Who am I?

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Monrovia, Liberia
I live in Monrovia, Liberia, West Africa with my wife and youngest son. We are recently arrived in Liberia where we are serving as missionaries with Evangelical Church Missions working under the Liberia Evangelical Mission. For most of the last thirty years we have served under ECM in Bolivia, South America. We are the happy parents of four children and the proud grandparents of two grandchildren.

Tuesday, October 28, 2014

O When The Souls Come Marching Home . . .

This coming weekend marks an important event in Aymaran society. November 1 is La Fiesta de Todos los Santos (Todos Santos), or All Saints Day. It is believed that at this time of year the souls of the dead return to this world to eat, drink and take back with them the things they need for life in the other world. The souls arrive in a great caravan and find their way to the homes of their loved ones who must make proper preparations to receive them. If it is a “hot” soul that returns, that is one who has recently died, the preparations must be especially elaborate. Special breads are baked, shaped in the form of people. Fruits of all kinds are gathered together, including those things that are out of season, and other favorite things of the deceased are prepared and laid out on a makeshift altar consisting of a table covered with a black woven shawl or poncho.

The souls arrive at noon on November 1. Upon their arrival the family members begin to share the food in the name of the deceased and to pray. These prayers and eating continue throughout the day, into the night and end at noon on the following day when the souls return to their own place.  The remainder of the food is gathered up and taken to the cemetery where the family continues the feast on the grave of their loved one. The prayers continue along with the eating until all is gone. None of the food offerings may be left over.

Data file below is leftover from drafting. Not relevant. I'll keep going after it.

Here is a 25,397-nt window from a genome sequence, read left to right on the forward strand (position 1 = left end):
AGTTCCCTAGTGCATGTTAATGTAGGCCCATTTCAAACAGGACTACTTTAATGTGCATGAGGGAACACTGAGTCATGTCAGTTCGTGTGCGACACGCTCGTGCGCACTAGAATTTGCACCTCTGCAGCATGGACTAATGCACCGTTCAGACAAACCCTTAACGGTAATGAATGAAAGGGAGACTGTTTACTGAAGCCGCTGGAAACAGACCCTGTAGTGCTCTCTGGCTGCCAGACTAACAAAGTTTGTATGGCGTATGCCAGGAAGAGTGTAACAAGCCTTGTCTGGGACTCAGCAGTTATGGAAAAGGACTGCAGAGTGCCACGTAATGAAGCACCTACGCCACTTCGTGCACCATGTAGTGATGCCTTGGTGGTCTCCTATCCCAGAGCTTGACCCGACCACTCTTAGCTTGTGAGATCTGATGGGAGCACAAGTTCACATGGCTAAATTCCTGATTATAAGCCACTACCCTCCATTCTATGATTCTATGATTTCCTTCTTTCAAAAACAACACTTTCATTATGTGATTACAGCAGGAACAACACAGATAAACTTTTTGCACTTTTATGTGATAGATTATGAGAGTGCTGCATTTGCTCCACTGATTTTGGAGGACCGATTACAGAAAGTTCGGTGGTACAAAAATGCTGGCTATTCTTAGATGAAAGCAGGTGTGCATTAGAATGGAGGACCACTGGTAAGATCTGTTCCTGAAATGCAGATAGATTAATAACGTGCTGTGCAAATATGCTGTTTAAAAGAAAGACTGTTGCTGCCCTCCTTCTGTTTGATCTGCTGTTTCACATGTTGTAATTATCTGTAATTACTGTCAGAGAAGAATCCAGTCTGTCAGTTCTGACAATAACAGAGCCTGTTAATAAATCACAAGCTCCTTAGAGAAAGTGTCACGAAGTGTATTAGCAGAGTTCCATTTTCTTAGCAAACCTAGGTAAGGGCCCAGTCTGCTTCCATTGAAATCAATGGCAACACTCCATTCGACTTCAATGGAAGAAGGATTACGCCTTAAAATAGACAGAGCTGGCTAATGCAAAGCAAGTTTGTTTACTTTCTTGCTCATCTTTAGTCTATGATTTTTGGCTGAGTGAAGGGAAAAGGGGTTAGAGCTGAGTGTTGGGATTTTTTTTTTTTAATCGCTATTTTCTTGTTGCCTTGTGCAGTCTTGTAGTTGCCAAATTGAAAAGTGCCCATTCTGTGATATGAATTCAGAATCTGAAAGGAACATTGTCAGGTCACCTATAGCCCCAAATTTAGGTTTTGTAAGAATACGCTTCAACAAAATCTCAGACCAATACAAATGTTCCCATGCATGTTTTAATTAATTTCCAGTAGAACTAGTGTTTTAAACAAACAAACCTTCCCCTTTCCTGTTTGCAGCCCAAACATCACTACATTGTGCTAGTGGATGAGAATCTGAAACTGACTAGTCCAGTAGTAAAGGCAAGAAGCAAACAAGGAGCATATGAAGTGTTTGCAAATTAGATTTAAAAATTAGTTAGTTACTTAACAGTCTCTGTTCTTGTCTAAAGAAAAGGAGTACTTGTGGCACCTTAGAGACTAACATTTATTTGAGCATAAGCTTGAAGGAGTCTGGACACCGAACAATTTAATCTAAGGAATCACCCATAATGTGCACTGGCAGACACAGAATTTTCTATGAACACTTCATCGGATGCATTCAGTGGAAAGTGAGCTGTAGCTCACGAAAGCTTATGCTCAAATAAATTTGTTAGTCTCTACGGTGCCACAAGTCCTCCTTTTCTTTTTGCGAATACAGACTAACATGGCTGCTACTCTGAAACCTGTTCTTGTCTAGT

If the family of a deceased person completes this obligation for three years in a row, they are then released from the necessity to continue welcoming the soul to the house and the soul will stay in its own place with the possibility of becoming a type of god to guard and protect his family.

You may ask why the family goes through all this for three years following the death of a loved one. It is out of fear, because if the soul returns and does not find things to its liking it will punish the family with misfortunes of all kinds. On the other hand, if the soul is pleased with its reception it can bring prosperity to the family.

What a great contrast this is from the Christian hope of eternal life in Jesus. Through the years the Bolivian Evangelical Holiness Church has been faithful in proclaiming new life in Christ. Those who receive the good news of the gospel no longer live in fear of the dead but rather live with a hope of spending eternity in the presence of the Lord.

Wednesday, October 22, 2014

Farewell WIth The Pastors and Other Things

These last two weeks have seen a flurry of activity for us. It started out with a farewell given to us by the pastors of the Bolivian Evangelical Holiness Church in La Paz at the regular quarterly meeting of the denomination’s pastors. I was asked to preach, not really to preach but to share my testimony of how we became involved in Bolivia and my reflections on where the church is now as compared to where it was in the beginning. I am not given to being overly emotional while preaching but I shed some tears while trying to express our appreciation and love for the brothers who were there. After my sharing we were presented with some gifts and then properly greeted by each one present with a traditional Bolivian abrazo (handshake – hug – handshake) and kind words. Following the service there was a cake in our honor and many pictures taken with different brothers and sisters. All in all it was a good day with lots of memories, laughs and tears.